It’d been three days since they’d won back the Itspi—when her mother had stabbed her in the leg, and four days since her arm was mangled in a rescue from sure death in the Warlord’s firepit.
She grimaced up at him and grumbled, “Don’t be easy on me. If Geneva shows her face, I won’t be allowed a breather in the middle of the battle. Be brutal, just don’t rip my sutures.”
Luca scoffed. “Ula would have my head if I ripped yours—or mine.” “That is precisely why I didn’t tell Ula we would be here,” Amarande answered. “Besides, she could just sew your lovely head back onto your body. You know she would. You’re more her king than I am her queen.”
Luca laughed and backpedaled toward the edge of the trees that lined the meadow to reset his stance for the next parry to her attack. “Ah, but she’s loyal to both of us. And we’ll face equal fury.”
Amarande arched a brow. “Then let’s not rip our sutures, shall we?” The words were barely out when Amarande charged without warning, blade held high in a double grip, stabilizing her weak points as much as possible. As she barreled toward him, Luca raised his weapon, angling it to again strain her injured arm, pulling the crux of
their sword clash from the center of their bodies out to the side.
The force of his blow not only pushed her sword in a useless wide arc but whirled her around.
In a blink, Amarande was pinned against a juniper tree. Her arms were wrenched over her head, one wilting under the strain of the sutures along it, Luca’s angle much more comfortable because of his height. Worse for Amarande’s situation, he’d changed his grip—one hand pushed against the hilt, the other using the lack of sharp edges on the practice sword to his advantage, grabbing hold of the blade, and pressing it hard against the trunk at her back, the leverage terrible on her position.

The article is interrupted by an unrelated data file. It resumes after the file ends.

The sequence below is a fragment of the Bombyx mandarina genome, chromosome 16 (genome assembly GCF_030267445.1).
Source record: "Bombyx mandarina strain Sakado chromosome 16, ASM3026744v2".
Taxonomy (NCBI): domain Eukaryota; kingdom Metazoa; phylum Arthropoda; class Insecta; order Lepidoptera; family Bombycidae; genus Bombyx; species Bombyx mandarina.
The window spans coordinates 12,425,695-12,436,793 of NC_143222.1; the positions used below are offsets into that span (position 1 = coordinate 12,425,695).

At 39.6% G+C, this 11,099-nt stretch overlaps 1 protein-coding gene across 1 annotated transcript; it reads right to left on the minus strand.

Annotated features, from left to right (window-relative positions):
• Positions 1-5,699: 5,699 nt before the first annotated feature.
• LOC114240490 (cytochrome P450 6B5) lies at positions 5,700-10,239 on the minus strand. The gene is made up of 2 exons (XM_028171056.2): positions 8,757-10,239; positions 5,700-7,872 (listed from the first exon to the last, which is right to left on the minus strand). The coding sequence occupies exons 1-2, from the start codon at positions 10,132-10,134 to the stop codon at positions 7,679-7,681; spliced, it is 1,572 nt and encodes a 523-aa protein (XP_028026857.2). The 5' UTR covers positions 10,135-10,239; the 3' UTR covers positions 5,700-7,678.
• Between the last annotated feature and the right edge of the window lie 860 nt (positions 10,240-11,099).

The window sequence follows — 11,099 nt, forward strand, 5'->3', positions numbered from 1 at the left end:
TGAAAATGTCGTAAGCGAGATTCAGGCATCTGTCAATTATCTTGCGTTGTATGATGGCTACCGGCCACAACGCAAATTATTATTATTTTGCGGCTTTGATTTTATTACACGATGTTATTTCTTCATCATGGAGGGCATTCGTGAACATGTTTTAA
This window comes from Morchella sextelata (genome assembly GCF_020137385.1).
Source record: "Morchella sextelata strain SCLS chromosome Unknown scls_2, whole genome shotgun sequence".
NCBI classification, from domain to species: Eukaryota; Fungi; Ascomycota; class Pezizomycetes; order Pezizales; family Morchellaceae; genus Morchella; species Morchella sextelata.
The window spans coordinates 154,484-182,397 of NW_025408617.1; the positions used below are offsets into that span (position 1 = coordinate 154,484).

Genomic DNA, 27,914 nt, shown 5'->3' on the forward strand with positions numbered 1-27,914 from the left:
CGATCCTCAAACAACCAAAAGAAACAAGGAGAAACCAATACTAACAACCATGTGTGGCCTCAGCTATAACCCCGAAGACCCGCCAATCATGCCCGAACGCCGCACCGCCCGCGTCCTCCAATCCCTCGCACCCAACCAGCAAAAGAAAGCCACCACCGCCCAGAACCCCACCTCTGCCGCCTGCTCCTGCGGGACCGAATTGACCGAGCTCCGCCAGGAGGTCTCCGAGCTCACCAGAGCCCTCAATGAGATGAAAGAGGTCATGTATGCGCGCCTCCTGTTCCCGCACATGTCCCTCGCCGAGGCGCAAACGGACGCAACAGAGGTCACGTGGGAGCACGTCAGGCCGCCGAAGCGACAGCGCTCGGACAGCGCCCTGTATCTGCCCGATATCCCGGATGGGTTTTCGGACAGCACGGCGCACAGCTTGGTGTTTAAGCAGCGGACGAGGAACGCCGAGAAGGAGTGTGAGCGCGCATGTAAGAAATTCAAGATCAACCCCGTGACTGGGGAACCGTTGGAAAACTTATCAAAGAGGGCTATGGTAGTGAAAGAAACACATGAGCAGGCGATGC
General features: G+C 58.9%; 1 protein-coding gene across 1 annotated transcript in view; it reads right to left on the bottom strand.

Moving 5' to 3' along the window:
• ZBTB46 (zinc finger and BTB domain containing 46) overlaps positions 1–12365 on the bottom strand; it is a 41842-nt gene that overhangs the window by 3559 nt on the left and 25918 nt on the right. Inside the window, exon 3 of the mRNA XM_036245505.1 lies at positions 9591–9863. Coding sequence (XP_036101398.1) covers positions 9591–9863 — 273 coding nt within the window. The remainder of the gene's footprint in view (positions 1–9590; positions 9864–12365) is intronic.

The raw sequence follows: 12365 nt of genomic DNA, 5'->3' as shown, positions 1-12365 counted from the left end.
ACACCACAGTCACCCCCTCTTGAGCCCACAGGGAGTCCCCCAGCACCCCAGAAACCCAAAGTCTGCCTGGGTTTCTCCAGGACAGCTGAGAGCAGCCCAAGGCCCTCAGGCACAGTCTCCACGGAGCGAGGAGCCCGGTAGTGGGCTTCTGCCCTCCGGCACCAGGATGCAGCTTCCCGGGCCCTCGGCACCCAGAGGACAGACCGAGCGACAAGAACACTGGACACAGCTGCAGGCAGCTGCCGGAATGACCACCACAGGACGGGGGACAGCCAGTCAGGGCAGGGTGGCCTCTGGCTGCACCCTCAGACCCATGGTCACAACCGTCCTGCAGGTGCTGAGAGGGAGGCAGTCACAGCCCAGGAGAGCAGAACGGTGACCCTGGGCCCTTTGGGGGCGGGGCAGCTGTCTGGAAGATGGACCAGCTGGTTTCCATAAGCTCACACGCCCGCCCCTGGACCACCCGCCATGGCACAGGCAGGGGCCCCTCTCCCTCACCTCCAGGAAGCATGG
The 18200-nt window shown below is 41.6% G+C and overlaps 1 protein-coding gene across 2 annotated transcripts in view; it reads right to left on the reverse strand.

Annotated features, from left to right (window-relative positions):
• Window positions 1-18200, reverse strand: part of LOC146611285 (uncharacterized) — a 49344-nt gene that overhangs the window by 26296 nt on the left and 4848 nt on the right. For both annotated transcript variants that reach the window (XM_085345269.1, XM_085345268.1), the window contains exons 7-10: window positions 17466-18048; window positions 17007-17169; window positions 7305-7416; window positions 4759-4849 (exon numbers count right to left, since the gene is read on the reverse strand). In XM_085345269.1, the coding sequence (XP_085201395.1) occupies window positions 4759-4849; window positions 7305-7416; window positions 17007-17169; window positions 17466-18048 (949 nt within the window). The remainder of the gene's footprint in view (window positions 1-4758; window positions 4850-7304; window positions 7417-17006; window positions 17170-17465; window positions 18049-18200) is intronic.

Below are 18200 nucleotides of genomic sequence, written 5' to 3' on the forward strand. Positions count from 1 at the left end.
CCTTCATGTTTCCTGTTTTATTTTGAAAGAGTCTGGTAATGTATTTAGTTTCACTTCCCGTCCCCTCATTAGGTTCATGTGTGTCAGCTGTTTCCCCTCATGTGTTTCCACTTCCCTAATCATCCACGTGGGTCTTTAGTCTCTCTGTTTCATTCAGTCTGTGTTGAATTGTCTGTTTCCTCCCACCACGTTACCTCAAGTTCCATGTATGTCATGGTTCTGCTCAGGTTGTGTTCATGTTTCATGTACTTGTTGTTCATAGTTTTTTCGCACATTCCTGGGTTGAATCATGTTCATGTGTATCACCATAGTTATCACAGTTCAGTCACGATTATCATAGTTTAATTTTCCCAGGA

Luca was close enough now that she could either kick him or kiss him.
Honestly, Amarande wasn’t sure which she preferred in the moment. She hated to lose a fight but even with the painful torque against her shoulders, she was already lost in Luca’s golden eyes. Warm, inviting, safe. Hers. She was a well-trained fighter, but there was no defense against what she felt when he looked at her like this.
In the end, Luca chose for both of them.
With a quick shift in pressure, he swept both swords aside. They dropped in a metallic thump to the fallen juniper needles that littered the meadow from seasons past.
Luca released her hands and pressed his lips to hers.
All the fight fled out of her as Amarande’s arms fell first to her sides, and then around Luca’s waist, struggling to gain a grip against the smooth metal of his chest guard as it clanged into hers. Her hands snaked up Luca’s neck, finding better purchase to deepen the embrace. His skin was flushed with the salt of sweat, but the taste of him sweet. Amarande felt as if she could stay in that moment forever, warm and sheltered, and whole. One heartbeat, one suspended breath, one experience under the sun.
After a time—too soon, in her opinion—Luca pulled away, shifting his hands so that they could protect her head from the scratch and tear of the tree bark at her back. At this changed distance, Amarande could look into his eyes again, and brush a lock of black hair from his brow. “Luca, do you remember when we fought here the day my father died?”
She watched as his golden gaze disappeared, eyelashes brushing his cheekbones. “That is not something I will ever forget.”
Oh, this softhearted boy. “That day, I had you pinned to the ground, a knife to your throat.”
He laughed a little. “I haven’t forgot that either.”
Amarande arched a brow, though she knew he wouldn’t see it. “I’d imagine not—a knife to the throat isn’t easily forgotten.”